Note to Charlie: Have to say that the zip line is incomplete, as are the ATV race track and golf holes you’ve suggested. You’d better get up here and have a word with your grandfather about this delay.
Meanwhile, just to give you all the idea: This is Muddy Creek from the bridge across it (him? her? Is there a convention about the gender of streams?) on Llewellyn. Muddy all right, with little respect for boundaries.
We’ve gone down to meet with Donna Schmitz of OWEB, Jarod of F&W, and Steve Smith. On his arrival, Steve handed me a cardboard box. A present! he said. Inside were what appeared to be desiccated earthworms, but were, in fact, milkweed roots. Asclepia, to be precise. We are to plant them somewhere, sit back, and wait for the monarch butterflies to visit. A little research suggests that the plant will want good drainage and full sun. (Keep that thought about good drainage as we proceed today. And full sun? Ha!) Seems asclepia is a little like “good” tansy-ragwort. That is, wildly poisonous, the sap highly irritating to the touch. “Do not get in the eye,” says Google. For sure. Seems this plant is the monarch’s only food, and they depend on the toxic bitterness to dissuade birds from dining on them.
Donna and Jarod are preparing our application for a grant to fence the tributary streams on the property. It’s due in early April, but we’re not to expect to see any money until next year. That’s okay, we still have Mark’s cows this year, and while we’ll keep them away from the Muddy itself, they are free to trample the little streams one more year.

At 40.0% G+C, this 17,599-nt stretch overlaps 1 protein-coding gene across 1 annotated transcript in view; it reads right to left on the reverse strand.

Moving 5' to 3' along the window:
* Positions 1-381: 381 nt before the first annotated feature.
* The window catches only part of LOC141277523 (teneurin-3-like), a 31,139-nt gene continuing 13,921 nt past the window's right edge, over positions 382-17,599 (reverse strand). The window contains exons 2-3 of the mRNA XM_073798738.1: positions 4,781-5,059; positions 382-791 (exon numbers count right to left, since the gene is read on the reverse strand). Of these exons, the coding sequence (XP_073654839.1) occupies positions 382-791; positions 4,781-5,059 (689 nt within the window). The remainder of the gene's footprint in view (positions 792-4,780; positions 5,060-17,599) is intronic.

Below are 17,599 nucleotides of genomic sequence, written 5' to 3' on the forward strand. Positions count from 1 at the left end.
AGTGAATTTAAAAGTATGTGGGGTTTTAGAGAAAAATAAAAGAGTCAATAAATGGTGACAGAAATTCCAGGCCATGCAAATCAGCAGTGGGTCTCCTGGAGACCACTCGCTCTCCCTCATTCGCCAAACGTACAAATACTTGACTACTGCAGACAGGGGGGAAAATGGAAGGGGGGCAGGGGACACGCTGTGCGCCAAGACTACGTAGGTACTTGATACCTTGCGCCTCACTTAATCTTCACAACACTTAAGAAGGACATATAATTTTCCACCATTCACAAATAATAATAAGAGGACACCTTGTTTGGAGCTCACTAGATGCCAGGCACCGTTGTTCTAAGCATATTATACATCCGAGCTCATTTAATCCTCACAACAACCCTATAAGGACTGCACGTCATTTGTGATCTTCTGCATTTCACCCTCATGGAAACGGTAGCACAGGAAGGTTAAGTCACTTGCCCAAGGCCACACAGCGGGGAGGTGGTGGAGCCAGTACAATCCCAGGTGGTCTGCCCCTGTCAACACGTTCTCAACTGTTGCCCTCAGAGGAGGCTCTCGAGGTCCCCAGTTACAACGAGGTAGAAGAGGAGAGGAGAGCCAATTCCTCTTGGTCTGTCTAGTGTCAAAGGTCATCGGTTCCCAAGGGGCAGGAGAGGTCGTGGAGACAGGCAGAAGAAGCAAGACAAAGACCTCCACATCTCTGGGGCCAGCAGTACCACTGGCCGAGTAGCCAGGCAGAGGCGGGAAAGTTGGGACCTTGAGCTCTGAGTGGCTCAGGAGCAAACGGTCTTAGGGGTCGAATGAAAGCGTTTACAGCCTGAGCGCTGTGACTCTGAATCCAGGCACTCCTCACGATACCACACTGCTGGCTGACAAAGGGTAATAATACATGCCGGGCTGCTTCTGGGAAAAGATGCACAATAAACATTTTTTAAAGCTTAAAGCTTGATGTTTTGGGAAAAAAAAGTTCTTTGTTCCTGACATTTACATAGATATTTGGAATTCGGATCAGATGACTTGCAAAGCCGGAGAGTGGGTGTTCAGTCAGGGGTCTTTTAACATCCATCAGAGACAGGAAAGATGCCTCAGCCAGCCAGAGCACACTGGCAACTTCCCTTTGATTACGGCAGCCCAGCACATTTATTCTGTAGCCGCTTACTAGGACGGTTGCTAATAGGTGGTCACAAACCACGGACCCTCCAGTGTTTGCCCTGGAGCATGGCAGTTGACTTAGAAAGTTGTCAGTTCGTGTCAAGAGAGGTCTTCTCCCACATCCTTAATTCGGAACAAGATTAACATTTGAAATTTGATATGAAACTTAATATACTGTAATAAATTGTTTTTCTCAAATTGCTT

Larry and I pulled on our boots to walk Mark’s fence, to be sure the cows won’t be able to get into the oak copse, where the wild flowers are beginning to blossom. Here is a sample of Lemon Fawn Lily (nice name!)
It’s great fun to slosh through the wetland area down to the creek:
Yes, I was there, too:
Back at the house, Steve, a new friend to this report, was at work finding, then patching leaks in the line to the buried propane tank. Here’s where you should question the drainage any milkweed can hope to enjoy. Dave sure wasn’t. Said he’d slipped into the earlier-dug hole, up to his waist. (That was a little exaggerated, but I’m sure comprehensively unpleasant):
The finish carpenter, Dale, and Eric and Doug are busy inside putting up trim bits and pieces, wishing the rain would stop so they could put up the railing on the porches, do whatever outside jobs are in line for completion. Yeah, me too. Peter will be here for a few days next week to help his dad with some heavy lifting. Should be great fun. Bring your boots, Peter!